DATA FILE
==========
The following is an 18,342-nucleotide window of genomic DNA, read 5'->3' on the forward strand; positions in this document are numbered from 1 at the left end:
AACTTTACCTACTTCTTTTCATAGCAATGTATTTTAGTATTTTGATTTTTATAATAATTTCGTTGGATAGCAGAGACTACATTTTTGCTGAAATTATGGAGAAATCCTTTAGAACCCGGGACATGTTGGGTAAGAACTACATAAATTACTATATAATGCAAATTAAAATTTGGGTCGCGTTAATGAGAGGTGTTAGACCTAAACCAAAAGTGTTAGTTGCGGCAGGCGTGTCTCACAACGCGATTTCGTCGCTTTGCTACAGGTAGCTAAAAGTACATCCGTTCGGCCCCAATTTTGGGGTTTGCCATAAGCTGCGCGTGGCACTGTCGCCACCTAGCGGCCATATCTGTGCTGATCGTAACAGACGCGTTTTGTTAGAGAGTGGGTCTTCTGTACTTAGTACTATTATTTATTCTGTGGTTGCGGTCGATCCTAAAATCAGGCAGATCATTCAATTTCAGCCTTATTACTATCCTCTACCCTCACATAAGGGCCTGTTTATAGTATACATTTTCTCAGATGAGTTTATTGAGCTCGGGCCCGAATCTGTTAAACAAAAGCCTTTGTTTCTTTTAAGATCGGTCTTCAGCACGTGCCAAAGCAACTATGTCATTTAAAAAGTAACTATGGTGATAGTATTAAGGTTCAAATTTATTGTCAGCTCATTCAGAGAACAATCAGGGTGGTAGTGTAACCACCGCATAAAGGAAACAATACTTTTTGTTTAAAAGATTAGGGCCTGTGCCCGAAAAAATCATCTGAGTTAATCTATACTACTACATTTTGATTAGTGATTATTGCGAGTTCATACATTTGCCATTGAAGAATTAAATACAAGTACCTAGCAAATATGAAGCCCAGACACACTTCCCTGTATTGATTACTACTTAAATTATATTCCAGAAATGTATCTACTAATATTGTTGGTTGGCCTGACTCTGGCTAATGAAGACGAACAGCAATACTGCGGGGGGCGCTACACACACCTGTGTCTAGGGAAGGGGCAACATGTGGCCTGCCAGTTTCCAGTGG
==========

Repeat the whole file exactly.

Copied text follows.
The following is an 18,342-nucleotide window of genomic DNA, read 5'->3' on the forward strand; positions in this document are numbered from 1 at the left end:
AACTTTACCTACTTCTTTTCATAGCAATGTATTTTAGTATTTTGATTTTTATAATAATTTCGTTGGATAGCAGAGACTACATTTTTGCTGAAATTATGGAGAAATCCTTTAGAACCCGGGACATGTTGGGTAAGAACTACATAAATTACTATATAATGCAAATTAAAATTTGGGTCGCGTTAATGAGAGGTGTTAGACCTAAACCAAAAGTGTTAGTTGCGGCAGGCGTGTCTCACAACGCGATTTCGTCGCTTTGCTACAGGTAGCTAAAAGTACATCCGTTCGGCCCCAATTTTGGGGTTTGCCATAAGCTGCGCGTGGCACTGTCGCCACCTAGCGGCCATATCTGTGCTGATCGTAACAGACGCGTTTTGTTAGAGAGTGGGTCTTCTGTACTTAGTACTATTATTTATTCTGTGGTTGCGGTCGATCCTAAAATCAGGCAGATCATTCAATTTCAGCCTTATTACTATCCTCTACCCTCACATAAGGGCCTGTTTATAGTATACATTTTCTCAGATGAGTTTATTGAGCTCGGGCCCGAATCTGTTAAACAAAAGCCTTTGTTTCTTTTAAGATCGGTCTTCAGCACGTGCCAAAGCAACTATGTCATTTAAAAAGTAACTATGGTGATAGTATTAAGGTTCAAATTTATTGTCAGCTCATTCAGAGAACAATCAGGGTGGTAGTGTAACCACCGCATAAAGGAAACAATACTTTTTGTTTAAAAGATTAGGGCCTGTGCCCGAAAAAATCATCTGAGTTAATCTATACTACTACATTTTGATTAGTGATTATTGCGAGTTCATACATTTGCCATTGAAGAATTAAATACAAGTACCTAGCAAATATGAAGCCCAGACACACTTCCCTGTATTGATTACTACTTAAATTATATTCCAGAAATGTATCTACTAATATTGTTGGTTGGCCTGACTCTGGCTAATGAAGACGAACAGCAATACTGCGGGGGGCGCTACACACACCTGTGTCTAGGGAAGGGGCAACATGTGGCCTGCCAGTTTCCAGTGG